How Nebraskans Are Reconciling Faith and Flooding

People view the rising waters from the Platte and Missouri rivers, which flooded areas of Plattsmouth, Neb., on March 17, 2019. (AP Photo/Nati Harnik)

In the days following major midwestern floods this spring, people of faith prayed for their neighbors and got busy lending a hand.

They also turned to their beliefs to make sense of a disaster that washed away homes and roads, leaving more than a billion dollars of damage in its wake.

Mark Mathewson, theologian-in-residence at Lincoln Berean Church in Lincoln, Neb., said he has focused more on how to respond to the floods than on why the floods occurred.

Barring direct revelation from God as to why things like devastating floods happen, he said, some Christians would say “we simply don’t know.”

Volunteers with Samaritan’s Purse remove ruined
insulation from the crawl space under Wilbur Rayl’s
home in Fremont, Neb. on March 28, 2019. RNS photo
by Emily McFarlan Miller

Three-quarters of Nebraskans are Christian, almost evenly divided among evangelical Protestants, mainline Protestants and Catholics, according to the Pew Research Center’s most recent U.S. Religious Landscape Survey.

Mathewson pointed to the biblical figure of Job, who lost everything he had in a series of disasters.

“We can speculate all we want, but then in the end we simply have to trust that God’s ways are the best ways,” Mathewson said. “He knows what he’s doing, even when we don’t understand why.”

Regardless of the reason God would allow such a disaster to happen, the theologian said, God calls Christians to respond, to help others and to “show them the love of Jesus” in the midst of it.

That’s what Lincoln Berean is doing.

The church is partnering with Samaritan’s Purse to clean out flood-damaged homes and remove debris in Fremont, Neb., a hard-hit area about 50 miles north of the city. The church’s splashy website features a link titled “Nebraska Flood Relief” on its homepage, advertising twice-weekly work days with the evangelical disaster relief organization, and Mathewson said it also has shared ways members can donate money to recovery efforts if they are unable to volunteer their time.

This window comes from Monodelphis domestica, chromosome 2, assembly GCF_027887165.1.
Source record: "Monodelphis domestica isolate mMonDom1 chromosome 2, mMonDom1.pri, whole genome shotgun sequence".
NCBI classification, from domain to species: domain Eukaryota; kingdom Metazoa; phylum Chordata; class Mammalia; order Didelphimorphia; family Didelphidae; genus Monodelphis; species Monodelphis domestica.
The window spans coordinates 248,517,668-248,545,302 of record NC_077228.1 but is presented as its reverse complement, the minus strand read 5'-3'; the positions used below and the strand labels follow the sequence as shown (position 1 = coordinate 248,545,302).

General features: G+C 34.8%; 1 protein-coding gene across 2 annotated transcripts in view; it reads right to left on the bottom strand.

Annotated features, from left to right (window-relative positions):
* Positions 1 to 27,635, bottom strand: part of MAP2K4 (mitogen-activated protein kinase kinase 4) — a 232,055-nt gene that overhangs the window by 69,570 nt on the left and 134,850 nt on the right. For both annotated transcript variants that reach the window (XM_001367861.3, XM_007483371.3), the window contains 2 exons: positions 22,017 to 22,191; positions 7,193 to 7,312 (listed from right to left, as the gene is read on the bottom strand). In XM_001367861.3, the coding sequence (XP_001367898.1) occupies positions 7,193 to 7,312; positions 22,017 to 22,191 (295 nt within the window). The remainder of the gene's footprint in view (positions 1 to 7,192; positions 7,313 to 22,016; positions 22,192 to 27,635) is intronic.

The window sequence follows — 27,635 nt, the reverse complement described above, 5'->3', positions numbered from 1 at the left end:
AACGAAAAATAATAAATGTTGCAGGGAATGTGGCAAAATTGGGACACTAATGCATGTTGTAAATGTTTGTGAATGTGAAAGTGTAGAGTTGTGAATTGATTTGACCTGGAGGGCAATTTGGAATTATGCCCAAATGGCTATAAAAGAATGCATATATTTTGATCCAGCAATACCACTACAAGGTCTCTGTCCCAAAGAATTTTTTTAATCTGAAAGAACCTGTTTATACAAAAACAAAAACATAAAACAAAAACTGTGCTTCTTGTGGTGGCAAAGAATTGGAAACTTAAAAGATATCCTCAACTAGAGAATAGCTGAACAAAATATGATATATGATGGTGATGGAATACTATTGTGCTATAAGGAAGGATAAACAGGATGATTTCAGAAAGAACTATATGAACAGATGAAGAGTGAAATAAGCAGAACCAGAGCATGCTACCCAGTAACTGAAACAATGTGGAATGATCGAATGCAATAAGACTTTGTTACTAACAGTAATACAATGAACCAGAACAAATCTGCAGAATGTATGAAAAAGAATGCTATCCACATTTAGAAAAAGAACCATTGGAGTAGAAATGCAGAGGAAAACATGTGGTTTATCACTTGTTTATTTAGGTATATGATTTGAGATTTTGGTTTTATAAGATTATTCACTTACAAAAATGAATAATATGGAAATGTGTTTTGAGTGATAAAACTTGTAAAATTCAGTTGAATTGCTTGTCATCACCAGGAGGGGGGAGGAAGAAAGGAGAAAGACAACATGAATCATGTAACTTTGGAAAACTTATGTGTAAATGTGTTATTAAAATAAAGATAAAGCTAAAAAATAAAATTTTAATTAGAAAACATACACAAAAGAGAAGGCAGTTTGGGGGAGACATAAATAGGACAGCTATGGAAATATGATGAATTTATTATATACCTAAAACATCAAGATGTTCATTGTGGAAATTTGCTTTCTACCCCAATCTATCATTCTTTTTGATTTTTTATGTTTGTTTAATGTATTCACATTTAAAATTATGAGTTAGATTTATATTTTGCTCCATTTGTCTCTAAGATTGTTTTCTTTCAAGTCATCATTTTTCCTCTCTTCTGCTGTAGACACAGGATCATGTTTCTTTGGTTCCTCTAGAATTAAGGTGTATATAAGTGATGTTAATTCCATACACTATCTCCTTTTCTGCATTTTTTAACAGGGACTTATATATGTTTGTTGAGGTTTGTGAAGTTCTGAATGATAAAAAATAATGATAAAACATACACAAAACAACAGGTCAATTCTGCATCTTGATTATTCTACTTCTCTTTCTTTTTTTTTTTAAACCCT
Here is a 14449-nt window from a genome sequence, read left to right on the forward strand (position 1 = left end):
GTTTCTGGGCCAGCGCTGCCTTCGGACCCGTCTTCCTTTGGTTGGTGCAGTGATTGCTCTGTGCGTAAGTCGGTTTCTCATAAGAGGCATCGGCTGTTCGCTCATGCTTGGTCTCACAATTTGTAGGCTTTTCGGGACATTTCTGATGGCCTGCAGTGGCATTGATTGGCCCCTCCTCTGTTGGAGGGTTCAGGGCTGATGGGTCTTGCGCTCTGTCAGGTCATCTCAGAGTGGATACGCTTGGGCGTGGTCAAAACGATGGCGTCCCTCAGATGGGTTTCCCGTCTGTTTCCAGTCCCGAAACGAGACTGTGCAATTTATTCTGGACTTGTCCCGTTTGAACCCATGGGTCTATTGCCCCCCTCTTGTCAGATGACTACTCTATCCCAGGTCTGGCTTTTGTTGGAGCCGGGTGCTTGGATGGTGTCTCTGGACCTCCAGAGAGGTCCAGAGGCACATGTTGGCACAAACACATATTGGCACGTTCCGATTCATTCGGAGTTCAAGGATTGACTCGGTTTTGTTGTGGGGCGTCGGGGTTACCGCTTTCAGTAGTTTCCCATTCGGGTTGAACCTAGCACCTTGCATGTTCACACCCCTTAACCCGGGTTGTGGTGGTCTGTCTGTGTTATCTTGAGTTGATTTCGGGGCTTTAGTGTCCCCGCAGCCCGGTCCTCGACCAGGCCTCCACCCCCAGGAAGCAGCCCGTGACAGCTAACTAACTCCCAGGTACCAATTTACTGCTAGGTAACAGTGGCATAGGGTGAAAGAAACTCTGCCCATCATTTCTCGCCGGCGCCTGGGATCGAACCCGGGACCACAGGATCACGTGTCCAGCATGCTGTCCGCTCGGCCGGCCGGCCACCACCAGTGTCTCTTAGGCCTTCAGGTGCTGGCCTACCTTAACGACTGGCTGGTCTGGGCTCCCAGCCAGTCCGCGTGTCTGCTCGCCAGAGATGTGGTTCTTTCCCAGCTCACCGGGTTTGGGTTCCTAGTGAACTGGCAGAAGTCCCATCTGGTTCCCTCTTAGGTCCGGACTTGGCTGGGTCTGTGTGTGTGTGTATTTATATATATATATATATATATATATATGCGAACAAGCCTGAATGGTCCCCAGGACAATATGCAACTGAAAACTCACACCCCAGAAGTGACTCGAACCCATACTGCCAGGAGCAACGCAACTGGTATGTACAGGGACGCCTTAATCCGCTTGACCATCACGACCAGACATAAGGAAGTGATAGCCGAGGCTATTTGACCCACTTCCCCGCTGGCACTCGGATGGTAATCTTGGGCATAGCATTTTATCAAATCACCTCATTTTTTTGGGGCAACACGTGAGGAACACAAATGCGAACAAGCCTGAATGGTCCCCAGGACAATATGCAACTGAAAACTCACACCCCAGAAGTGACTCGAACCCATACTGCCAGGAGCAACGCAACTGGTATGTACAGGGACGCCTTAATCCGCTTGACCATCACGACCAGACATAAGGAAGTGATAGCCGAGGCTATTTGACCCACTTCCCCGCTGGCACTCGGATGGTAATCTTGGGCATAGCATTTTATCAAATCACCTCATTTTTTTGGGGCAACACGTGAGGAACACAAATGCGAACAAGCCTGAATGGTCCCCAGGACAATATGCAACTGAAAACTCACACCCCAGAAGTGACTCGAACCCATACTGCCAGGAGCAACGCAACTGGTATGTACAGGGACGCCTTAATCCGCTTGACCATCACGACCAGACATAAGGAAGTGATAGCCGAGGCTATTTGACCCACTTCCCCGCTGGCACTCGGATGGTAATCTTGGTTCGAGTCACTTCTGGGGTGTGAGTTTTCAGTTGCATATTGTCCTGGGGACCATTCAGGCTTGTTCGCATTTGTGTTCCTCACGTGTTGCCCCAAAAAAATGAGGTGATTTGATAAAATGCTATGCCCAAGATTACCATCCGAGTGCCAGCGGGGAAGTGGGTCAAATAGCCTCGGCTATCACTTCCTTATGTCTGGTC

For members of the Ponca Tribe of Nebraska, the floods came at a sacred time, when the Ponca people celebrate the arrival of spring and the new year with the first thunderclap.

Some took to Facebook to celebrate: “First thunder!”

Dwight Howe, cultural director of the Ponca Tribe of
Nebraska. RNS photo by Emily McFarlan Miller

Some gathered quietly or said quick prayers of thanks to Wakonda, or God, that winter was ending and the earth was coming back to life, according to Dwight Howe, culture director for the Ponca Tribe of Nebraska.

The Ponca Tribe of Nebraska is one of four federally recognized tribes with headquarters in the state of Nebraska, according to Howe. About a third of Ponca members live in Nebraska — many of them in service areas affected by the flooding.

“It’s a holy time. It’s a powerful time. And this on top of it just sort of made it even almost supernatural,” he said.

That sacredness was underscored last month when, not long after the first thunder of the season, heavy rains fell and snow melted across the Midwest. Something called a “bomb cyclone” struck and dams broke, washing away bridges and buildings and hurtling large ice chunks into farmers’ fields near Niobrara, Neb., the ancestral homeland of the Ponca Tribe of Nebraska.

One day a road was there, he said. The next it was gone.

“Only God can do that,” Howe said.

The culture director acknowledged that the flood caused a great deal of damage. But he said he tried to see it as a blessing.

“We get so wrapped up that we fail to see,” he said. “When something like this happens, it kind of clears our heads for a minute. It takes the blinders off, and we can see something sacred happened.”

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Source: Religion News Service